OnePlus is changing its production plans to accommodate to high demand. Meanwhile, we are seeing the release of the PS Vita in the USA and the announcement of new Intel Core i3 Chromebooks. And of course, Android continues to dominate in the world of mobile operating systems.
OnePlus One production plans have been altered in favor of the 64 GB version. OnePlus experienced very high demand on the device with more storage, making them push back the 16 GB version in order to get more 64 GB devices out quicker.
The company is still selling this device on the invite system, so be patient while we wait for a wider release.
Opinion: The 64 GB OnePlus One is only $50 more ($349.99), so it makes total sense that more more people would be willing to pay for the premium iteration. I know I would.
US residents who have been waiting for the all new PlayStation Vita can now have it for just $200. This may not sound like a great deal off the bat, but this happens to be a limited edition bundle. The portable console comes with a free Borderlands 2 download and an 8 GB PS Vita memory card.
The bundle is currently available at multiple stores. For more information, just go to Sony’s official page.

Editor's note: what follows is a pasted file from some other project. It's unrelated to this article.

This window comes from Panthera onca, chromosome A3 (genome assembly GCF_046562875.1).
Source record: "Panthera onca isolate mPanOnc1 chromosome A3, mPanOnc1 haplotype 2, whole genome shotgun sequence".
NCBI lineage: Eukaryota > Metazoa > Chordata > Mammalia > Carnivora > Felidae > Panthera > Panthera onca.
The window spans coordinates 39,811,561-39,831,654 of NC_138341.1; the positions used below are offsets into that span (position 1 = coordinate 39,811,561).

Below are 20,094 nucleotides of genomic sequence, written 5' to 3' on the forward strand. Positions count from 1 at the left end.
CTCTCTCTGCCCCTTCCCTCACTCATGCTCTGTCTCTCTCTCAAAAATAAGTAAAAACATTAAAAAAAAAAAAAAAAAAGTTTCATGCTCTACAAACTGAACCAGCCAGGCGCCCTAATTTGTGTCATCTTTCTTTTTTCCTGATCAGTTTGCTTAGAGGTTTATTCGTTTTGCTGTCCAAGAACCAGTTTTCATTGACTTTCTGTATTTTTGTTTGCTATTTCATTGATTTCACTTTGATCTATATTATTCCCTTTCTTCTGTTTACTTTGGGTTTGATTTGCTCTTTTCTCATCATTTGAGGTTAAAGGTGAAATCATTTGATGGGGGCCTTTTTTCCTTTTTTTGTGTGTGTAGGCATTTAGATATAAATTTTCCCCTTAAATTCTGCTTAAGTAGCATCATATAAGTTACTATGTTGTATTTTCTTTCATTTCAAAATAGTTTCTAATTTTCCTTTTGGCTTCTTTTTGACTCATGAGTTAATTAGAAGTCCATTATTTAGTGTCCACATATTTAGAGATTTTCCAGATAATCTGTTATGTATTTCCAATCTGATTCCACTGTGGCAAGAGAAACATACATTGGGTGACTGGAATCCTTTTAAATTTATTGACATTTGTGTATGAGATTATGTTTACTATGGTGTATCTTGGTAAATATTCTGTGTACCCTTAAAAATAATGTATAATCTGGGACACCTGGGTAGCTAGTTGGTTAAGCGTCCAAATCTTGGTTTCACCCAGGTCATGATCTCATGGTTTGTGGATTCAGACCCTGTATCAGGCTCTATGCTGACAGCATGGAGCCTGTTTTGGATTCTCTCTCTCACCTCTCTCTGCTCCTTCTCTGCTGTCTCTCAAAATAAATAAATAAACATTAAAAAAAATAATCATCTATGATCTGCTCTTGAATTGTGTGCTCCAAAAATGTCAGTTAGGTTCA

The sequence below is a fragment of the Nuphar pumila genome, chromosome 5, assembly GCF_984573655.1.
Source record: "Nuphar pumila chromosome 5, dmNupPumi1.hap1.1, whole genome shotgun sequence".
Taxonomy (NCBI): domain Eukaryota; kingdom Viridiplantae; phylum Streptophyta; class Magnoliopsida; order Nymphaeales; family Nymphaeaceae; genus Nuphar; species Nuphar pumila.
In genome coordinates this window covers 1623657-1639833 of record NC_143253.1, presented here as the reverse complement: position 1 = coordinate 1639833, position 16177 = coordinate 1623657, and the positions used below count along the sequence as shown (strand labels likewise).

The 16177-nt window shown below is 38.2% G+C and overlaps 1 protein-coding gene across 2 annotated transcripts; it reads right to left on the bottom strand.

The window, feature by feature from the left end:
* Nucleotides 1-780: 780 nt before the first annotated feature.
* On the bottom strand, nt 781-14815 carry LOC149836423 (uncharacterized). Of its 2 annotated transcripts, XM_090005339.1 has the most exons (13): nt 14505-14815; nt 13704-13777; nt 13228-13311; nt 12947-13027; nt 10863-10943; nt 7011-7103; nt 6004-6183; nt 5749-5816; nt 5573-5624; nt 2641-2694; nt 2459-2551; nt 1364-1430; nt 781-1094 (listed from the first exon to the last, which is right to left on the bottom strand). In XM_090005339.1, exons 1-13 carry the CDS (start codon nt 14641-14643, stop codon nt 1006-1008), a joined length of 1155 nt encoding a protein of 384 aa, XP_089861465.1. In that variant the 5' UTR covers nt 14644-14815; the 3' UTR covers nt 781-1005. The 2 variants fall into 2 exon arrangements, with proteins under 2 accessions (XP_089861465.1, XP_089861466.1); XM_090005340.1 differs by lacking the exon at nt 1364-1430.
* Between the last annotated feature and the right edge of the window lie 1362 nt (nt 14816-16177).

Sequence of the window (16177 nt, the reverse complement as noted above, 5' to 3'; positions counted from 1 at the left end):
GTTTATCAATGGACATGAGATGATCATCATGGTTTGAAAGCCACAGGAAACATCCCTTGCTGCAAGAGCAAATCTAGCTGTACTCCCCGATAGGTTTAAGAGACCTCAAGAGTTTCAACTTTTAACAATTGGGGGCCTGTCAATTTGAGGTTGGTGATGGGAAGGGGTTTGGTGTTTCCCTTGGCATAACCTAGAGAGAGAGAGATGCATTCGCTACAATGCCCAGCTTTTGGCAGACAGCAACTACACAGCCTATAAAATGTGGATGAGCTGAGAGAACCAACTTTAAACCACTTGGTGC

Opinion: This is a pretty sweet deal! It’s pretty much the same price as the original PS Vita, which makes me wonder if the older console will be discounted.
Today’s Google/Intel announcement brought forth some great new devices, but we are also getting improved current-generation Chromebooks. The companies have announced that the Dell Chromebook 11 and the Acer C720 Chromebook will come in Intel Core i3 versions “over the next few months.”
These processors offer much higher power compared to Intel Celeron processors, which most older Chromebooks use.
Opinion: These are good Chromebooks, but I am not a big fan of how manufacturers keep recycling their old models. These computers are already a bit outdated. Why not design better devices for the improved processor?
Android continues to become even more popular quarter after quarter. Industry analyst ABI Research has released some marketshare numbers showing that Android holds 80% marketshare, with over 300 million devices shipped last quarter.
In addition, it seems Android is also taking most of the basic phone converts. About 5% of basic phone users upgraded to smartphones, and Android took most of them.
Opinion: Android is just too flexible to compete with. It’s used by most affordable, mid-end and high-end manufacturers. Not to mention, it’s free.